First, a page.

In the introduction Bull offers and outline and critique of the relevant existing literature in English and Japanese, outlines his approach, and places Japanese repatriation in the context of other mass migrations which accompanied decolonization. In chapter 1, the history of Karafuto as a Japanese colony is discussed with particular emphasis on the discourse which surrounded the attempts to form a distinct Karafuto identity within the imperial system. This discussion highlights a number of tensions within Karafuto society in which efforts to build a pride in Karafuto as a home-place, and to establish a self-sufficient agricultural settler colony, squared up against a reality in which industries based on migratory labour (dekasegi)—such as fishing, construction, and forestry—dominated the colonial economy. Of particular interest is a lively debate in the 1930s and early 1940s that appeared in the pages of the colonial media which Bull calls the “Karafuto bunka ron” (p. 97). In this debate colonial elites and technocrats put forward their visions about how best to foster a wholesome Karafuto culture and move away from the ‘get rich quick’ attitude which they felt characterized many Karafuto residents who, they claimed, only dreamed of returning to Japan once they had struck it rich.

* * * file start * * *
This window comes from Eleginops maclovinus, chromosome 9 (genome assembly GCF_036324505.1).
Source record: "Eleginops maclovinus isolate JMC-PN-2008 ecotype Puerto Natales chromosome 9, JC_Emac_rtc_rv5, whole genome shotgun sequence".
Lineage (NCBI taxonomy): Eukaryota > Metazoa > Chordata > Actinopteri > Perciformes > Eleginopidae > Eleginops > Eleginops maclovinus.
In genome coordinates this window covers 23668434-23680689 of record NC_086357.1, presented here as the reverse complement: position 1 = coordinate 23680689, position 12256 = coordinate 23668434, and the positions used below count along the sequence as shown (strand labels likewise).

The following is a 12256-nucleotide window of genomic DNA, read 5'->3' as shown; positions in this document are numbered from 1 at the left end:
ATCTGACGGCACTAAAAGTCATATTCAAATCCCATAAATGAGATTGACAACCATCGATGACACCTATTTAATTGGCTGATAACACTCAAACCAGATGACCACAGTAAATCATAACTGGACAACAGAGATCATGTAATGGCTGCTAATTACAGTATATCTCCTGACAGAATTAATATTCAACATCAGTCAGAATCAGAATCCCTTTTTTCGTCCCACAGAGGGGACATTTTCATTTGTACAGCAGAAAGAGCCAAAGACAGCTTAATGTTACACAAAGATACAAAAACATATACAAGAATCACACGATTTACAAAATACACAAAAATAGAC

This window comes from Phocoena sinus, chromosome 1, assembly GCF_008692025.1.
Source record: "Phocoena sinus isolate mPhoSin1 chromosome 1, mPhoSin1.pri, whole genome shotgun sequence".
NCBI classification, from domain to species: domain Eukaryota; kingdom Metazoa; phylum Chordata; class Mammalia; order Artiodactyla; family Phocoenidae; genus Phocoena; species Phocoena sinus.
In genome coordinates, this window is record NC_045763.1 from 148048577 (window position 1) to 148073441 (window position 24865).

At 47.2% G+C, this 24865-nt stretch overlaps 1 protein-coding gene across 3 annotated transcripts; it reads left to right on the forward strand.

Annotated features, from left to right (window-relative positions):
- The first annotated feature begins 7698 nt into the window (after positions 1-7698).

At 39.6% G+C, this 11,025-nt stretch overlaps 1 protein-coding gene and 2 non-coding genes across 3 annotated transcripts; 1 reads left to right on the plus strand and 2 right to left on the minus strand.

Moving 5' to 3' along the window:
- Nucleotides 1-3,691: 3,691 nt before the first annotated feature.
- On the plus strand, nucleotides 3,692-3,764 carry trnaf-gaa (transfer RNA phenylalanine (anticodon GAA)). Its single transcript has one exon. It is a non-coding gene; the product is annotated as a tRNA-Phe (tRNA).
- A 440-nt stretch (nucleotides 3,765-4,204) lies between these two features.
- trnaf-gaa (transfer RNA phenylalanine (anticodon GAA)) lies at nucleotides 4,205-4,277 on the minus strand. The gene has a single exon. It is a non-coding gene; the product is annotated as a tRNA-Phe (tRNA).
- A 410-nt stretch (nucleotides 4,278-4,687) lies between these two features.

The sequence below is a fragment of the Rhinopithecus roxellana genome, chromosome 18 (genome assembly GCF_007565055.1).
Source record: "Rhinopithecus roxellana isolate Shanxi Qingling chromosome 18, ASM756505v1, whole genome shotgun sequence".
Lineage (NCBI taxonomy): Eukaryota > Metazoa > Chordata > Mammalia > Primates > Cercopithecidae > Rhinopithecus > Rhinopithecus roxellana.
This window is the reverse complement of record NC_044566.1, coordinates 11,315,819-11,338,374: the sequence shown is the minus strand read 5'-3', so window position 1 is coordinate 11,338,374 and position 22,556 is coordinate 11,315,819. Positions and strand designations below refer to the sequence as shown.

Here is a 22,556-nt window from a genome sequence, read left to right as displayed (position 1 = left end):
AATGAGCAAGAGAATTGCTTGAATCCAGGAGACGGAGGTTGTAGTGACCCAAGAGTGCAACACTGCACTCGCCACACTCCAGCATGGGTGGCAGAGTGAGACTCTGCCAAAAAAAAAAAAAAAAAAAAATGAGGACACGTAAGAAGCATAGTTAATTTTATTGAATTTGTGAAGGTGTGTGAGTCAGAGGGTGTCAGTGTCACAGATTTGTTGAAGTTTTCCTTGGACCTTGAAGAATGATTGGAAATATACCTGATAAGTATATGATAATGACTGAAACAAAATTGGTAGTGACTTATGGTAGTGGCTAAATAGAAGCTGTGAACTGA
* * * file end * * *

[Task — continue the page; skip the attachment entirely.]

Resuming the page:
In chapter 2, Bull critically narrates the end of the war in Karafuto, the repatriation process, and the formation of early repatriate groups. Here it becomes apparent that the process of returning to Japan itself was in the case of Karafuto a particularly complicated affair. In anticipation of, and indeed during the Soviet invasion, there were official efforts at evacuation involving mostly women and children; the flight of many individuals via fishing boats to Hokkaido, both during the Soviet invasion and after the Soviet occupation had been fully established; and of course, an official repatriation process that was conducted between December 1946 to July 1949. This meant that amongst repatriates there were widely varied experiences of the war’s end and that in Hokkaido there suddenly appeared a large population of women and children whose family remained on what had been Karafuto and was now Sakhalin. Despite the fact that most of the Karafuto elite had stayed on, those who had managed to escape, or happened to be away from Karafuto at the time, began to organize efforts for the welfare of repatriates and established early repatriate groups. As Bull notes the connections between these men and the Karafuto elites that had stayed on ensured a smooth transition for the latter into the upper hierarchy of repatriate groups when they finally returned from Karafuto. Interestingly, the prewar visions of the colonial elite to pursue agricultural settlement survived the passage through the war, making their way into early repatriate group proposals, albeit with little end product. The tumultuous early years saw the emergence of what was to become the main elite dominated repatriate group, the Zenkoku Karafuto Renmei, however Bull astutely shows that this was not uncontested, as local repatriate groups were at times highly critical of their leaders’ actions and intentions.